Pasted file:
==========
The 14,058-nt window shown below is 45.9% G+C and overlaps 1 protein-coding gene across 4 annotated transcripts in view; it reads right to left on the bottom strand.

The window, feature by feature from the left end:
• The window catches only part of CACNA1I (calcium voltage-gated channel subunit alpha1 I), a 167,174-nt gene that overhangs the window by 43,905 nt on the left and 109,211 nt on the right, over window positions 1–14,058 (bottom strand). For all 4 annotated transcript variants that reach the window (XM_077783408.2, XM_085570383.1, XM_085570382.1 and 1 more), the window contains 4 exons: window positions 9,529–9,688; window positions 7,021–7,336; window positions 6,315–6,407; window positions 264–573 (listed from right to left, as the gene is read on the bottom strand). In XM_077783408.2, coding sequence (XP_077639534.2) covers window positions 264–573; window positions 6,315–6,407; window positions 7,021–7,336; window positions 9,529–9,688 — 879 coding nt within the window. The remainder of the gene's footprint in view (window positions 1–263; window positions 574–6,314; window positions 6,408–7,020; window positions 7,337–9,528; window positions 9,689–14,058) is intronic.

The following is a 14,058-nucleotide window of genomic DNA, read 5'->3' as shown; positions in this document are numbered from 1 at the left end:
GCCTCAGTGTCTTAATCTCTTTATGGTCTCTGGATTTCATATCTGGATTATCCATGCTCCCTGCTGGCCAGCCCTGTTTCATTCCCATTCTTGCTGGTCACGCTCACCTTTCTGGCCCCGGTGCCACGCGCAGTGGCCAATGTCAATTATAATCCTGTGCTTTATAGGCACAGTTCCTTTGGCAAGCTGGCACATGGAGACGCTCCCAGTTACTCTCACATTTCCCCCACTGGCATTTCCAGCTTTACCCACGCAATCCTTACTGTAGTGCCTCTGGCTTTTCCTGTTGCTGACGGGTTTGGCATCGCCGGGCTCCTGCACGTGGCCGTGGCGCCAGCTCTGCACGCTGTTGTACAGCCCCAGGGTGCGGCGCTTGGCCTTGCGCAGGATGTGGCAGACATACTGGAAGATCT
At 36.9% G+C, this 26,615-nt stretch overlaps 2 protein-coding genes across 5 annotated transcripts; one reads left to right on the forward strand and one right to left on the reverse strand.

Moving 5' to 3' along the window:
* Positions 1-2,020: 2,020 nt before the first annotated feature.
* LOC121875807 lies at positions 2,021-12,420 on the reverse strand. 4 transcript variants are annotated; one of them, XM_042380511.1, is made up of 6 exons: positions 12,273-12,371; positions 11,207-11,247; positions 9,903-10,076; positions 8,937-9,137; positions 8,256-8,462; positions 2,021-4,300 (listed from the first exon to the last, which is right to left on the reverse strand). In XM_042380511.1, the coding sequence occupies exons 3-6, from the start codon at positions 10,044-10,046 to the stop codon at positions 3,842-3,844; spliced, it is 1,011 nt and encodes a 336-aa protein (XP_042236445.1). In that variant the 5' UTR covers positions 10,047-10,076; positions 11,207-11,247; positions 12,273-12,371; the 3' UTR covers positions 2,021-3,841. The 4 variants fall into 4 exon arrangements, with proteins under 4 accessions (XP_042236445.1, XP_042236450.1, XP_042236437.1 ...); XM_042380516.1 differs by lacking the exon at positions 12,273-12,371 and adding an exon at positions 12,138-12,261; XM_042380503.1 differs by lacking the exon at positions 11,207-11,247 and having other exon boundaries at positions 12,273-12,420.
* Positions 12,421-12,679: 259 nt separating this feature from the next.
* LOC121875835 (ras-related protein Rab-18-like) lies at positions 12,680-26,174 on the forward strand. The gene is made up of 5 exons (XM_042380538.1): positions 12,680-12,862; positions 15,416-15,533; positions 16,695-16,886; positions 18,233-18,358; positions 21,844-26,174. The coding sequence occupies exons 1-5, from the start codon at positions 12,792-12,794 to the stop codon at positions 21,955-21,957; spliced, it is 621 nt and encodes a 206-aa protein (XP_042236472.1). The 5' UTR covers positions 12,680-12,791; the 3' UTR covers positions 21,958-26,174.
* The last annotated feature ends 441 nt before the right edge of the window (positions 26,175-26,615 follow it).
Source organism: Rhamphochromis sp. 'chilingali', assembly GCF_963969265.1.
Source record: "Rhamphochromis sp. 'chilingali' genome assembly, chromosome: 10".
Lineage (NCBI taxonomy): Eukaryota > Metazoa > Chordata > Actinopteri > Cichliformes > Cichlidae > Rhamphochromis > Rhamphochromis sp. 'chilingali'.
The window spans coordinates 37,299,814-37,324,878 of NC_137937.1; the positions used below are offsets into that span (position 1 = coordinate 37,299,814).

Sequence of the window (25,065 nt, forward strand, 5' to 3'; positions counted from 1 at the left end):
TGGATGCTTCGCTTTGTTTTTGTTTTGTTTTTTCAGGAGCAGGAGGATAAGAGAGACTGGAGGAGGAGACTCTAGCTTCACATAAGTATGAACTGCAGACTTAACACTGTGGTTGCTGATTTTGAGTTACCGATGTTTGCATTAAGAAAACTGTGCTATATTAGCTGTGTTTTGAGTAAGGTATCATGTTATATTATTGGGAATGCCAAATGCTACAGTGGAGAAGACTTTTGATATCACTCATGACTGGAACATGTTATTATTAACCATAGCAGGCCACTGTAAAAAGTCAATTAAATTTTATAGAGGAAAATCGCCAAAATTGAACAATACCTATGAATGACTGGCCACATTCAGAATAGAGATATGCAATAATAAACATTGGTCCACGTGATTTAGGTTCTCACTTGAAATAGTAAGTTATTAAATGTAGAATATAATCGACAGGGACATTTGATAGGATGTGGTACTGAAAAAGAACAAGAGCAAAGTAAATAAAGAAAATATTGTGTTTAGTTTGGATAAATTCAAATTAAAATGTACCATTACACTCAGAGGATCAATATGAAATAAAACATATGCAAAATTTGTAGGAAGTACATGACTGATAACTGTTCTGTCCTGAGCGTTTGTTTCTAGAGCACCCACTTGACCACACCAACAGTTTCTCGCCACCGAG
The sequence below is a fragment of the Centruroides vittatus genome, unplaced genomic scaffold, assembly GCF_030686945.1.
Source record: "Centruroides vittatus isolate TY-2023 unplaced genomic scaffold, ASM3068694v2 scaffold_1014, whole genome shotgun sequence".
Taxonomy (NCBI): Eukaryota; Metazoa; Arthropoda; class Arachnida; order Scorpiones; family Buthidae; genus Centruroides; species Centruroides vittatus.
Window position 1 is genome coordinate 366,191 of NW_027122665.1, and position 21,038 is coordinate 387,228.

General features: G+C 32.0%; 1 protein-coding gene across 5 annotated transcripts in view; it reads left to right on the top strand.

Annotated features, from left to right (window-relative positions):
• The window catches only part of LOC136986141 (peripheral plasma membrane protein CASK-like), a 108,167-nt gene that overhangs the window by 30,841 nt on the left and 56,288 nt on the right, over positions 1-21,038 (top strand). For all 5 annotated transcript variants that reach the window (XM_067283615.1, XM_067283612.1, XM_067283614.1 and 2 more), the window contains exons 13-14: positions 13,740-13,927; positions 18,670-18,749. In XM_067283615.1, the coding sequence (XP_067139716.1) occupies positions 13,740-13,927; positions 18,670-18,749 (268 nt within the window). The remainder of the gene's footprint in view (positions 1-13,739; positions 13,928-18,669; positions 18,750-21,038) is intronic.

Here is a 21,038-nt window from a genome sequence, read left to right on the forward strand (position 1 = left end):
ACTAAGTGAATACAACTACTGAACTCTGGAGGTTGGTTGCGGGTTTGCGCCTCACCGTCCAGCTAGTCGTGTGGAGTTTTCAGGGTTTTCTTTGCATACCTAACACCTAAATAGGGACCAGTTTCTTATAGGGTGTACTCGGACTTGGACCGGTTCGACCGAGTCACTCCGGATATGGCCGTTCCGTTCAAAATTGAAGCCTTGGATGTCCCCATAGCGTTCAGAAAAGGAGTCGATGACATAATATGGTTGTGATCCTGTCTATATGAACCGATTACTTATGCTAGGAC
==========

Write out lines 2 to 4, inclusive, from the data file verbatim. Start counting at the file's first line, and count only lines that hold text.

The window, feature by feature from the left end:
• The window catches only part of CACNA1I (calcium voltage-gated channel subunit alpha1 I), a 167,174-nt gene that overhangs the window by 43,905 nt on the left and 109,211 nt on the right, over window positions 1–14,058 (bottom strand). For all 4 annotated transcript variants that reach the window (XM_077783408.2, XM_085570383.1, XM_085570382.1 and 1 more), the window contains 4 exons: window positions 9,529–9,688; window positions 7,021–7,336; window positions 6,315–6,407; window positions 264–573 (listed from right to left, as the gene is read on the bottom strand). In XM_077783408.2, coding sequence (XP_077639534.2) covers window positions 264–573; window positions 6,315–6,407; window positions 7,021–7,336; window positions 9,529–9,688 — 879 coding nt within the window. The remainder of the gene's footprint in view (window positions 1–263; window positions 574–6,314; window positions 6,408–7,020; window positions 7,337–9,528; window positions 9,689–14,058) is intronic.

The following is a 14,058-nucleotide window of genomic DNA, read 5'->3' as shown; positions in this document are numbered from 1 at the left end: